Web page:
While it is hard to gauge what level of escalation might occur, it is unlikely that U.S. strikes would be met without response. What is ethically required by decision-makers is to balance the benefits of limited strikes against the predicted consequences of escalation. The benefits of limited strikes may include enforcing the global norm against chemical weapons use, curtailing the capacity of the Assad regime, protecting civilians, and deterring future parties from acting in similar ways; the consequences of escalation include a high probability of inter-regional war. The violence has already spilled over into Lebanon, Turkey, and Israel, and there is a realistic fear that a U.S. strike would open the flood gates. This would lead to a much broader scale of destruction than is already happening, put countless more civilians at risk, and thus defeat the purpose of limited strikes, which is to uphold the chemical weapons norm while avoiding the unpredictable and widespread destructive consequences of war.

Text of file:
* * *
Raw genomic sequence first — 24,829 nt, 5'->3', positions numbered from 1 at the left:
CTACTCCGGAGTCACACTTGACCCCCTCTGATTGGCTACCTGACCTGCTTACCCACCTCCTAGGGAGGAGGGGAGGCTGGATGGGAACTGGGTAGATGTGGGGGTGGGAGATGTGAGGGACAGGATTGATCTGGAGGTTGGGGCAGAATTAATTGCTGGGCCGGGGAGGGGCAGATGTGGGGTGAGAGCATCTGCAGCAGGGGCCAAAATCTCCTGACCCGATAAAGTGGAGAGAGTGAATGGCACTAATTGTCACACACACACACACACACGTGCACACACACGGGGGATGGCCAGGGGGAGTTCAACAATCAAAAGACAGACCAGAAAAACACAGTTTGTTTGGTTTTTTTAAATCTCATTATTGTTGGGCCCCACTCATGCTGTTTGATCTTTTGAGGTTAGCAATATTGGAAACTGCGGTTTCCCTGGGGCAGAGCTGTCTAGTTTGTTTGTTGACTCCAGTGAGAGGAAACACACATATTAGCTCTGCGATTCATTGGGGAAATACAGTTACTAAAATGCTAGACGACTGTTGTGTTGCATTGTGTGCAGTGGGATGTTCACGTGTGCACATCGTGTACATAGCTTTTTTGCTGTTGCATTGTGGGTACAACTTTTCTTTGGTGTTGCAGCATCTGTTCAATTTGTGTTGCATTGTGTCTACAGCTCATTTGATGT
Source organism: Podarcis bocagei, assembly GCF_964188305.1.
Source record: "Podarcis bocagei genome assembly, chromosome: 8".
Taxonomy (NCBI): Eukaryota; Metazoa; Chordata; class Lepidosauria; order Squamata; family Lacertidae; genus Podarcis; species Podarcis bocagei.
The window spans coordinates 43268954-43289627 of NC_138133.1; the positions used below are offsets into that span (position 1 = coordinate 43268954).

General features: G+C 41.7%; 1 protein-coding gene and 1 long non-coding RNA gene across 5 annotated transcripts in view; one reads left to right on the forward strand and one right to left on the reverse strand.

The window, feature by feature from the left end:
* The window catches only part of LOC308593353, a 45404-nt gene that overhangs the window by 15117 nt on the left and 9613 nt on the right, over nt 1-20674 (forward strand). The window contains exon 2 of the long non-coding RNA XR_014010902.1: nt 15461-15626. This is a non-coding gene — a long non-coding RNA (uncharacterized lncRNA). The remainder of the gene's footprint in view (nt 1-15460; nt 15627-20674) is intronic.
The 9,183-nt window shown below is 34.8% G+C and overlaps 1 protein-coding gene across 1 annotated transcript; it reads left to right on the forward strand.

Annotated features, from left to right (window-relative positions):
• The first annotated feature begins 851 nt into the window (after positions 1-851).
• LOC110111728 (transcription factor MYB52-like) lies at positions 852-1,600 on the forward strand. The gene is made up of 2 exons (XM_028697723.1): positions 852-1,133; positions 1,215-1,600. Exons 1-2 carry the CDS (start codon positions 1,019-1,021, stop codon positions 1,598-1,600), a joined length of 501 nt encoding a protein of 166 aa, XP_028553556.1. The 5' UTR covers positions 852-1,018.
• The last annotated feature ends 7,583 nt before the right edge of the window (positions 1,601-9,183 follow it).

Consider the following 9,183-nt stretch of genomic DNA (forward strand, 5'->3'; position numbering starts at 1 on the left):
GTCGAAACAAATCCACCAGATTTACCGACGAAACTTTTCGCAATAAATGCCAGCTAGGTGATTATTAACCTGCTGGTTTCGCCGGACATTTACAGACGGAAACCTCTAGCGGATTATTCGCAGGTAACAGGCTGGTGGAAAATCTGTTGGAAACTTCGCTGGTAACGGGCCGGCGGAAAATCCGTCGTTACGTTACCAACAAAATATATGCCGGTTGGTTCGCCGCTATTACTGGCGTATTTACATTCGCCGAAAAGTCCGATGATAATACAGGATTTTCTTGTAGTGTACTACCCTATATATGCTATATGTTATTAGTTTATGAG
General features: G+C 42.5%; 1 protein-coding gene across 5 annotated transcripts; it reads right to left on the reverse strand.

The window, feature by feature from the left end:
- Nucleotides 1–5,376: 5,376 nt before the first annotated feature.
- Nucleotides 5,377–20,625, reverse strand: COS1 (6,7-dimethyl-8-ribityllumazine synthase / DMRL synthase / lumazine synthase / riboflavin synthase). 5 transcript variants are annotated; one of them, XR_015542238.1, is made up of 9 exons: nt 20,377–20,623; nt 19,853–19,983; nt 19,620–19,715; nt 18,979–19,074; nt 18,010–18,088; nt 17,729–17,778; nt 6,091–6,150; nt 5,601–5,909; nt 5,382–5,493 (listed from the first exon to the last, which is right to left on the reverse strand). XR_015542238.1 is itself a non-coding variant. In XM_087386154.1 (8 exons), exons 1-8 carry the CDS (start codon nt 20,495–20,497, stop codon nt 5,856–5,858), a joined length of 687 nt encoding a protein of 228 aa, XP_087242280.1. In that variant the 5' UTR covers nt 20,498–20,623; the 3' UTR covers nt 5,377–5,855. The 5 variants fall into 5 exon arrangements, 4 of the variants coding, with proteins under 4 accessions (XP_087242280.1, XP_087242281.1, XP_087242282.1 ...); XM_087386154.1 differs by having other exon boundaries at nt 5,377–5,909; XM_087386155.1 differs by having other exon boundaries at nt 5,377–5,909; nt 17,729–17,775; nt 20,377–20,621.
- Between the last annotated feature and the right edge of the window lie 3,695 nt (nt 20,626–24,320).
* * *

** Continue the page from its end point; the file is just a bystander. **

Obama has minimized the risk of escalation by categorically rejecting the “boots on the ground” scenario, downplaying the threat posed by Assad to U.S. interests, and lauding the strength of U.S. allies in the region to defend themselves. That being said, if there is one thing to be learned from recent experiences of using force to “defend our ideals and principles, as well as our national security,” it is the use of force does not always lead to the ideal outcomes we envision.7

I think that if one takes the probability of escalation seriously as a moral criterion, then the risks of escalation are too great to justify limited strikes. Such strikes would certainly not end the civil strife but would serve to stoke various fires of violence, with unpredictable consequences. Moreover, the ability to enforce the norm of chemical weapons use and to deter future uses is possible at this point without limited strikes and the risky consequences that these entail. Somewhat paradoxically, it is the probability of escalation that makes these possible.